Thursday, 27 October 2022 16:05

Domestic Abuse & the Workplace

Did you know that October is Domestic Abuse Awareness month? October was first declared as National Domestic Abuse Awareness Month in 1989. It’s a month dedicated to raising awareness and acknowledging domestic abuse victims and survivors.

Whilst the default position of many employers may be one of not getting involved in domestic relationship issues, we would remind them of an organisation’s implicit duty of care to its employees. Indeed, apart from the obvious welfare issue, the Health & Safety at Work Act also comes into effect; especially where an abuse victim’s colleagues might be put at risk.

Lapses in concentration in a critical role or duty could catastrophically endanger others. Furthermore, in addition to the effects that abuse may have on the individual and their performance, we shouldn’t underestimate how much this might rub off on the performance of their co-workers.

If the workplace is acting as a place of refuge for an abused individual, then even unwittingly, the employer could be playing a vital role in that person’s wellbeing.

We first posted about domestic abuse over two years ago when a notable rise int the number of reports occurred, considered to be a side-effect of the Covid-19 pandemic and of the associated lockdown. One the most startling revelations at that time was just how much some victims rely on the workplace as a haven or place of escape from an abusive relationship or environment.

Lockdown was an easy explanation for a rise in reported domestic abuse cases. With households forced to remain in their own company for extended periods, relationships could easily become fraught with tensions building until they erupted in an outburst of violence. For those reported cases, we should remember that there are many more that go unreported for fear of even greater violence or reprisals.

As lockdown restrictions were lifted, we entered the great Working from Home debate. Having experienced a functional business without the added cost of a bricks & mortar premises, some employers famously chose to do away their offices and asked all employees to work from home. Whilst a high proportion of workers embraced this opportunity, there may have been many who exist in an abusive relationship and who will dreaded the prospect of homeworking.

Following the easing of covid related working restrictions and the wider return to the traditional workplace, the shadow that domestic abuse cast has waned somewhat and it is no longer an issue that makes the headlines. Of course, that doesn’t mean it has gone away and organisations should consider giving it the attention that mental health has garnered over recent years.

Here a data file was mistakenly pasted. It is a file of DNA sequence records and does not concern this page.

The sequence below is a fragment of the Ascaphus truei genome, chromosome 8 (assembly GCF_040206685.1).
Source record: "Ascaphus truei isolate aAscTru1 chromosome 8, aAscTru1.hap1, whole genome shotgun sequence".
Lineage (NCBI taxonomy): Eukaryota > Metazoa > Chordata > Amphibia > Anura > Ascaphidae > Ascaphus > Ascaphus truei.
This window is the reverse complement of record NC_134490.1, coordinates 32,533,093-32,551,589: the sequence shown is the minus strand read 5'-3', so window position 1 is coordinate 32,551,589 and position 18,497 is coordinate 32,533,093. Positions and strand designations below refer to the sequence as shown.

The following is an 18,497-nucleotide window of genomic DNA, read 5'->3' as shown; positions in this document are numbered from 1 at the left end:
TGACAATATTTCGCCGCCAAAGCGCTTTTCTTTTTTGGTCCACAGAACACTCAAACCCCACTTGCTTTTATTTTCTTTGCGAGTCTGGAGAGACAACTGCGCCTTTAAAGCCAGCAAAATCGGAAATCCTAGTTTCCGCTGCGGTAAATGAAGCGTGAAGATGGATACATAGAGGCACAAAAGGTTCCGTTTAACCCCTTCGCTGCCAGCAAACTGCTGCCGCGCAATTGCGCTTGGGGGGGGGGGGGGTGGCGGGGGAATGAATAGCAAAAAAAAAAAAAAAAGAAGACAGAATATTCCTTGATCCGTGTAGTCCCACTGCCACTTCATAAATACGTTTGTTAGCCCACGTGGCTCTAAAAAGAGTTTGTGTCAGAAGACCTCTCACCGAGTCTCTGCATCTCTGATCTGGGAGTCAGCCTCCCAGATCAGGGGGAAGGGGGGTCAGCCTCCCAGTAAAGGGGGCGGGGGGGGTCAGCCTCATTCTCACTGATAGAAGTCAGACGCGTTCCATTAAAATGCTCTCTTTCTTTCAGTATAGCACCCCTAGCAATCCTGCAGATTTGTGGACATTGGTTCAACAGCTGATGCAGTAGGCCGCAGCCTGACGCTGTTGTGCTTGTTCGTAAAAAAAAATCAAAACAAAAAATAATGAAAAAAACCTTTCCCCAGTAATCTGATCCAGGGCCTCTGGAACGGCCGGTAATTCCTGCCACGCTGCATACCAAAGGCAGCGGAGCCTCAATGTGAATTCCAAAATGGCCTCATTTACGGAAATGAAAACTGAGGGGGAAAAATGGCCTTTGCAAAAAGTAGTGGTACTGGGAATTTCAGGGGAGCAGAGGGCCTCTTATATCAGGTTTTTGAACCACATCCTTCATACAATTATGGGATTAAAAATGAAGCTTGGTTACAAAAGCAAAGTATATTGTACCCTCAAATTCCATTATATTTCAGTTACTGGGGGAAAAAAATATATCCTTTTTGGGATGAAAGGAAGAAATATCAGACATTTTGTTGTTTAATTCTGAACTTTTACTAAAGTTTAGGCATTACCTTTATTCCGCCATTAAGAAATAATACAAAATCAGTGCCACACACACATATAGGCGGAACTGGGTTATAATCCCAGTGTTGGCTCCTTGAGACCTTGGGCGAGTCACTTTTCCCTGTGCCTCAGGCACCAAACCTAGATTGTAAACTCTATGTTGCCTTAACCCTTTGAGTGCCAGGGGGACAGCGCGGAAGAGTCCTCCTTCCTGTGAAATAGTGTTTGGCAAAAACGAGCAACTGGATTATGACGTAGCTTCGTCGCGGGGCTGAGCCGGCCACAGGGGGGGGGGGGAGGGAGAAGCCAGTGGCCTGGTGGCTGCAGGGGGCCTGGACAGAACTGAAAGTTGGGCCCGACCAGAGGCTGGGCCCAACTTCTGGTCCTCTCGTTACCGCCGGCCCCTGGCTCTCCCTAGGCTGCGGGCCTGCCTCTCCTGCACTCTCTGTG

Businesses are not expected to take responsibility to resolve cases of domestic abuse, but they should, as part of their general employee welfare duties, notice the signs and signpost affected staff-members to relevant organisations and support groups. Ignoring or turning a blind eye when it’s evident that an issue exists, or is even suspected, will almost certainly compound the effects of the abuse for the individual.

Countering the effects that domestic abuse might have in the workplace doesn’t have to be a huge, costly exercise and in fact there are some simple, quick wins that can be implemented by anyone:

  • Firstly, we need to recognise that there might be a problem.
    • Has behaviour changed?
    • Is an individual uncharacteristically late for work or has let their work standards drop?
    • Does the individual always choose to come to work, even when homeworking is offered
    • Is someone dressing differently or unsuitably for the time of year possibly to covers marks or bruising?
    • Abuse isn’t always physical so be aware of mental abuse too

  • If an employee discloses they are being abused then don’t doubt or question it; reassure them that they will be supported at work

  • Take whatever action you can that doesn’t risk worsening the issue. This may be changing how incoming phone calls or e-mails are managed so the abuser cannot access their victim whilst they are at work or are discouraged to try

  • Display posters or information for support groups of domestic abuse or have a list of organisations readily available

  • Remember that men can also be victims of domestic abuse and that it can occur in same sex relationships too

Something as fundamental as ensuring your managers are trained in how to deal with difficult conversations could be a really effective first step toward supporting staff who may be victims of domestic abuse.

We’ve compiled a new Domestic Abuse Awareness fact sheet which is available to download from our Toolkits. It’s FREE to download at the moment with the discount coupon AWARE100.

If you require any support with handling a known or suspected instance of domestic abuse you can call us on 01452 331331 or e-mail This email address is being protected from spambots. You need JavaScript enabled to view it.


Read 886 times Last modified on Thursday, 27 October 2022 16:19


HR Champions provide first class HR and Employment Law support and advice to UK businesses; operationally and strategically. If you're an employer you'll potentially need some, if not all, of the services we offer.

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